One-Color Flower Arrangements
One-color flower arrangements equal high impact (and easy coordination with the rest of your home's color scheme). The key to making it work is choosing flowers with interesting shapes.
Everything In This Slideshow
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It's okay to not mix flowers in an arrangement. In fact, you'll get more style mileage out of a group that's separated for contrast.
-- Form a small bouquet of sweet peas and sweet William. Place in vase.
-- Fill the opposite side of the vase with violet blue triteleia.
-- Cluster a few pink flowers beneath the triteleia.
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Line Them Up
Peonies, one of the lushest flowers in the garden, get a fresh spin in this casual, blush pink-and-white arrangement.
-- Large blossoms give you lots of impact and are easy to arrange. Just "stripe" the blossoms.
-- Anchor one side of the arrangement with flowered cabbage; place a large white hydrangea on the opposite side.
-- Line the middle with ruffly pink peonies, including a few buds for interest.
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Flowers filled with personality, such as cheery sunflowers, make great one-color bouquets.
-- Cut flowers to different heights.
-- Place in a fun container, such as the antique white pitcher we used here.
-- Fill in any gaps with sunflower buds, if you have them.
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The most successful one-color arrangement uses an assortment of shapes, sizes, and textures for interest.
-- We chose fuzzy bachelor's buttons, bell-shape Stachys macrantha 'Superba', pale pink stacked clusters of Phlomis tuberosa 'amazone', and wine-color Siberian iris for variety.
-- Arrange the flowers in your hand first, then transfer to a vase when you're satisfied with the way it looks.
-- Tweak the arrangement to evenly distribute the different types of flowers.
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Glads on Board
Here's a beautiful and unusual centerpiece that's low enough to enhance rather than impede sight lines between dinner guests.
-- Fill a boat-shape baking dish with enough water to supply cut gladiolus stems, which are simply laid in place, first one way and then the other.
-- Wrap jute garden twine around the dish at three points to secure the stems and add texture.
-- To take the arrangement one step further, float individual gladiolus florets in water-filled votives at each place setting.
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Do the Twist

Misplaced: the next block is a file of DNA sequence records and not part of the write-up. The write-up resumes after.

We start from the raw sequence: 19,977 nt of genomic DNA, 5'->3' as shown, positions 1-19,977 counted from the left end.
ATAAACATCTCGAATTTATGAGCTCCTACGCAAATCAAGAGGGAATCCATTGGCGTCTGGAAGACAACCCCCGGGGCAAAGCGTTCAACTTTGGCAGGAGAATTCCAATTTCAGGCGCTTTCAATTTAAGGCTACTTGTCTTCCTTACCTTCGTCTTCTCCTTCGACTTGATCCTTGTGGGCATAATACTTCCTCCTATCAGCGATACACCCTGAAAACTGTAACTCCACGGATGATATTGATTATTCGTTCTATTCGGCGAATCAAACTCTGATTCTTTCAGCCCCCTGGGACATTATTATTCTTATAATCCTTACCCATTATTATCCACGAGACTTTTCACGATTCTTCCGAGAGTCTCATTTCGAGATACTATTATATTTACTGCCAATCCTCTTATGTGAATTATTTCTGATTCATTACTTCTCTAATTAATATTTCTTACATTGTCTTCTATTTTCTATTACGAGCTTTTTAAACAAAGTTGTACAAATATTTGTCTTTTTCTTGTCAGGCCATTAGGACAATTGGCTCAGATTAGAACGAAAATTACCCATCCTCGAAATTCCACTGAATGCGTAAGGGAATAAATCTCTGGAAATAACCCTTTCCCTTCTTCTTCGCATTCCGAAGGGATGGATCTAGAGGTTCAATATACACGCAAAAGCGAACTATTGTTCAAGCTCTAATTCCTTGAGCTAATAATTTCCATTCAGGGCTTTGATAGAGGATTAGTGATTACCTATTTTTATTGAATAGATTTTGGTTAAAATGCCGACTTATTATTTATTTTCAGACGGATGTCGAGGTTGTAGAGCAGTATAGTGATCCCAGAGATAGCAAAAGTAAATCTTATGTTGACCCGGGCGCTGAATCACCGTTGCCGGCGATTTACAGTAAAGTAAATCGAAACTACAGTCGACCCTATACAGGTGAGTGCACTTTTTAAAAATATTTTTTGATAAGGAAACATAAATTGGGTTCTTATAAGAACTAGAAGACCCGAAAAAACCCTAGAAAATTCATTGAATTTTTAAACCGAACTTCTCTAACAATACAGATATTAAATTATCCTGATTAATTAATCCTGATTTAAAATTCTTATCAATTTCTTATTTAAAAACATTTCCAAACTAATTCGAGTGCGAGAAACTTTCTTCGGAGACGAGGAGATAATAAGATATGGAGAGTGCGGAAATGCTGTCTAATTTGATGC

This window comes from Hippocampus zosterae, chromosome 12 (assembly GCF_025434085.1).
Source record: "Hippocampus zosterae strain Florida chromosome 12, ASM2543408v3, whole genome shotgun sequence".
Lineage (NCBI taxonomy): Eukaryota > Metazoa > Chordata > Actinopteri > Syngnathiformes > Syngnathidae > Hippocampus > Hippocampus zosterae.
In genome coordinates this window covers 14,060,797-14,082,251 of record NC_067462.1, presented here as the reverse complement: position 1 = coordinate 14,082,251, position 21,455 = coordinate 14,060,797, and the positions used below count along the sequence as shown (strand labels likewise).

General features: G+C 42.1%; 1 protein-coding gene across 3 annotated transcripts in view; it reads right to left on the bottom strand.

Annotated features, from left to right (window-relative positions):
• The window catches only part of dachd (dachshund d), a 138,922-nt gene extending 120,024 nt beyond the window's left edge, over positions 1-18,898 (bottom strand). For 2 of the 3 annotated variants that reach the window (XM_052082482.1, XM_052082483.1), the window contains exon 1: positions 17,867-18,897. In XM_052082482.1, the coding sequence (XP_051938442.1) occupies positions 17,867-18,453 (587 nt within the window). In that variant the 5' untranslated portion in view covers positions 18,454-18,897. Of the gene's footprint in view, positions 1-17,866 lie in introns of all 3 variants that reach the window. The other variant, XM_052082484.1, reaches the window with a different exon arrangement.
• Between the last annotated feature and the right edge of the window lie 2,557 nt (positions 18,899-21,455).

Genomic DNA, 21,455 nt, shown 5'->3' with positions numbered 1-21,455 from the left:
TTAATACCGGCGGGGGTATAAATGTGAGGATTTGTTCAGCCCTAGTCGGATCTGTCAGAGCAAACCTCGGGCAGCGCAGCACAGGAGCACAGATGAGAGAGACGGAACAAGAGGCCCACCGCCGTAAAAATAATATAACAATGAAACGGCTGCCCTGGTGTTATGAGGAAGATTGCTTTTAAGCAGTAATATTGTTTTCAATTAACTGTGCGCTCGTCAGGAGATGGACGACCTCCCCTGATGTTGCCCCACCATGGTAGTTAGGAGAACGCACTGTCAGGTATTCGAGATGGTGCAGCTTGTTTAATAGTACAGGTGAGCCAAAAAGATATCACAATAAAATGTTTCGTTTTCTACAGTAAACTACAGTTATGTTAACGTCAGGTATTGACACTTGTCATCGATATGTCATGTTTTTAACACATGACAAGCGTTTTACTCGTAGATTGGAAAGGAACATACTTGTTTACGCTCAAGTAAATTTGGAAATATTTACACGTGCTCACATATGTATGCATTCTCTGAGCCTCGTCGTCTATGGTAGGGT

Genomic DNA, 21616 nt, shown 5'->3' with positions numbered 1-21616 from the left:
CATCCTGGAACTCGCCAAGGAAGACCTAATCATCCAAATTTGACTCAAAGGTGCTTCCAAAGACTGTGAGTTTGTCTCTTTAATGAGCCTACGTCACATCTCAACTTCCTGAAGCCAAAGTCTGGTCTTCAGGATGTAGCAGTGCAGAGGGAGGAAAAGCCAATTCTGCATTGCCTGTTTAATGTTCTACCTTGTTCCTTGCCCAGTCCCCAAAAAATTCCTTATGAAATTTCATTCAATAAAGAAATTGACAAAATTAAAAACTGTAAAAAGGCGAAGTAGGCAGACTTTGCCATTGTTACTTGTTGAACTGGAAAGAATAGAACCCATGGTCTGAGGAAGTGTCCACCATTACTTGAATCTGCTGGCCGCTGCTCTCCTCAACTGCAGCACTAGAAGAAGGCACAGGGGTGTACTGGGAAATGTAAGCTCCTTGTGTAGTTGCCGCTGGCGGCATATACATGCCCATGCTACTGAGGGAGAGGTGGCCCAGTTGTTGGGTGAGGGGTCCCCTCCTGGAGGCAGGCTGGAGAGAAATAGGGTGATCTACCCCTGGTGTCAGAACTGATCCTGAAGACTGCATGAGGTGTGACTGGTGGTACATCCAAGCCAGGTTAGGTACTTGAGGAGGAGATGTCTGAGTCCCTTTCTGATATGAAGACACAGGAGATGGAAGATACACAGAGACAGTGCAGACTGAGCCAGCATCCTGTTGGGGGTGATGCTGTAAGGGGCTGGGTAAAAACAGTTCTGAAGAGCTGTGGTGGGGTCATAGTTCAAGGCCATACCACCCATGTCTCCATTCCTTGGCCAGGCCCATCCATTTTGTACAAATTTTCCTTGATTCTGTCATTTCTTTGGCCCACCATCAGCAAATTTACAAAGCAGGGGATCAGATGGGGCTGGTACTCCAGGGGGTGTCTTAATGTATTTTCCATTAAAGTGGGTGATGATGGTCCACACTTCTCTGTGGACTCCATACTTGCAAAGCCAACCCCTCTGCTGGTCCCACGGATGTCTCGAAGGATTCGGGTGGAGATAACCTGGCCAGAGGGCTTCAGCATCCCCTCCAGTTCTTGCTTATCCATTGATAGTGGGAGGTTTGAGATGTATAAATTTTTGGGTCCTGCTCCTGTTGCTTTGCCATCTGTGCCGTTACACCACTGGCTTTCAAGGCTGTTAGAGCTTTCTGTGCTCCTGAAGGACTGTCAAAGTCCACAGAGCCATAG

Conventional flowers in unconventional colors make you look twice. Try it with this lime-green arrangement.
-- Start with the long, arching stems of yellow-green cymbidium orchids. Place two or three in a container, letting them fall to the side.
-- Add a few large clusters of bright green 'Annabelle' hydrangea clusters.
-- Nestle velvety-soft 'Limbo' roses in the center.
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Energy-giving red creates the framework for this bouquet.
-- Place the currants in the vase first, letting them casually lean wherever they fall for an asymmetrical outline.
-- Anchor the far-reaching twigs with a pink-hue hydrangea and deep red roses.
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Bunches of Pink
Choose one color and run with it, arranging flowers in every shade.
-- Start by arranging the flowers in your hand, placing the larger flowers near the base of the group.
-- Pay attention to height and shape by arranging taller lilac stems near the top and back.
-- Lightly bind the stems with twine and place in a vase.
-- Fill in the gaps with sweet peas or other small blooms.
-- Insert a few leaves of greenery near the bottom to form a casual "rim" for the arrangement.
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Easy Three-Tiered Arranging
Long-stem flowers are great for large, full bouquets -- and it's hard to mess up when they're all from the same color family.
-- Choose a few shades of the same color to balance light and dark in the arrangement. We chose China asters and zinnias in all shades of pink.
-- Strip stems of any leaves that would otherwise be standing in water.
-- Place the tallest flowers in the vase, then cut the stems of half of the remaining flowers so the heads fall an inch or two beneath the tallest flower. Place in vase and evenly arrange.
-- Cut the remaining stems to gather just over the lip of the vase and place in bunches at the bottom.
-- Fill in gaps with wild verbena.
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